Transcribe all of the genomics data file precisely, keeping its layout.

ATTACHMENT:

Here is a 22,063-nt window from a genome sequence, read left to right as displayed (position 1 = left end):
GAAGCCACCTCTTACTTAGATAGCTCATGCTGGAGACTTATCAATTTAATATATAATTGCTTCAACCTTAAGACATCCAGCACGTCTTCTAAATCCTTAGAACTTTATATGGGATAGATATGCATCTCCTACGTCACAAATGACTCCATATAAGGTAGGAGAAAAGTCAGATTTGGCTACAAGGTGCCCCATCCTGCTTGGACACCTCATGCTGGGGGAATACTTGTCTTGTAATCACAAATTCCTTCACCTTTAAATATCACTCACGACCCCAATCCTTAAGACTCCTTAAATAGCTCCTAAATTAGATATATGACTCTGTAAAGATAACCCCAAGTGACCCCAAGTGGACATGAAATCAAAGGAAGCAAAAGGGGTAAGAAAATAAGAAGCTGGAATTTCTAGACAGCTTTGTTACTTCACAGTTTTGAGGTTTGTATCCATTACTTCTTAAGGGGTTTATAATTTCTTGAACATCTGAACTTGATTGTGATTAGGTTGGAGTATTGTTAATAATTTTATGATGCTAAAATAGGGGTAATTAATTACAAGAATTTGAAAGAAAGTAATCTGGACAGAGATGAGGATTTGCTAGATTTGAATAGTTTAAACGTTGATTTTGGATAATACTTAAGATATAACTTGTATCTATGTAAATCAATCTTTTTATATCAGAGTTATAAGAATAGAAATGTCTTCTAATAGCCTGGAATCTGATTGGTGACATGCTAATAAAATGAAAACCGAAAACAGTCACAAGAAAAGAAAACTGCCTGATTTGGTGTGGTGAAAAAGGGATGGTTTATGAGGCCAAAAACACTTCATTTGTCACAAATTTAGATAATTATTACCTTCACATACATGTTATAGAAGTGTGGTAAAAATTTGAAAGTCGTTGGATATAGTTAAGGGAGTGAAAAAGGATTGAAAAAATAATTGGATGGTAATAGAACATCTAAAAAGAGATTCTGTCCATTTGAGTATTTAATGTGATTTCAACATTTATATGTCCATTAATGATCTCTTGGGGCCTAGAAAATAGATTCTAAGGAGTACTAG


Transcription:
Here is a 22,063-nt window from a genome sequence, read left to right as displayed (position 1 = left end):
GAAGCCACCTCTTACTTAGATAGCTCATGCTGGAGACTTATCAATTTAATATATAATTGCTTCAACCTTAAGACATCCAGCACGTCTTCTAAATCCTTAGAACTTTATATGGGATAGATATGCATCTCCTACGTCACAAATGACTCCATATAAGGTAGGAGAAAAGTCAGATTTGGCTACAAGGTGCCCCATCCTGCTTGGACACCTCATGCTGGGGGAATACTTGTCTTGTAATCACAAATTCCTTCACCTTTAAATATCACTCACGACCCCAATCCTTAAGACTCCTTAAATAGCTCCTAAATTAGATATATGACTCTGTAAAGATAACCCCAAGTGACCCCAAGTGGACATGAAATCAAAGGAAGCAAAAGGGGTAAGAAAATAAGAAGCTGGAATTTCTAGACAGCTTTGTTACTTCACAGTTTTGAGGTTTGTATCCATTACTTCTTAAGGGGTTTATAATTTCTTGAACATCTGAACTTGATTGTGATTAGGTTGGAGTATTGTTAATAATTTTATGATGCTAAAATAGGGGTAATTAATTACAAGAATTTGAAAGAAAGTAATCTGGACAGAGATGAGGATTTGCTAGATTTGAATAGTTTAAACGTTGATTTTGGATAATACTTAAGATATAACTTGTATCTATGTAAATCAATCTTTTTATATCAGAGTTATAAGAATAGAAATGTCTTCTAATAGCCTGGAATCTGATTGGTGACATGCTAATAAAATGAAAACCGAAAACAGTCACAAGAAAAGAAAACTGCCTGATTTGGTGTGGTGAAAAAGGGATGGTTTATGAGGCCAAAAACACTTCATTTGTCACAAATTTAGATAATTATTACCTTCACATACATGTTATAGAAGTGTGGTAAAAATTTGAAAGTCGTTGGATATAGTTAAGGGAGTGAAAAAGGATTGAAAAAATAATTGGATGGTAATAGAACATCTAAAAAGAGATTCTGTCCATTTGAGTATTTAATGTGATTTCAACATTTATATGTCCATTAATGATCTCTTGGGGCCTAGAAAATAGATTCTAAGGAGTACTAG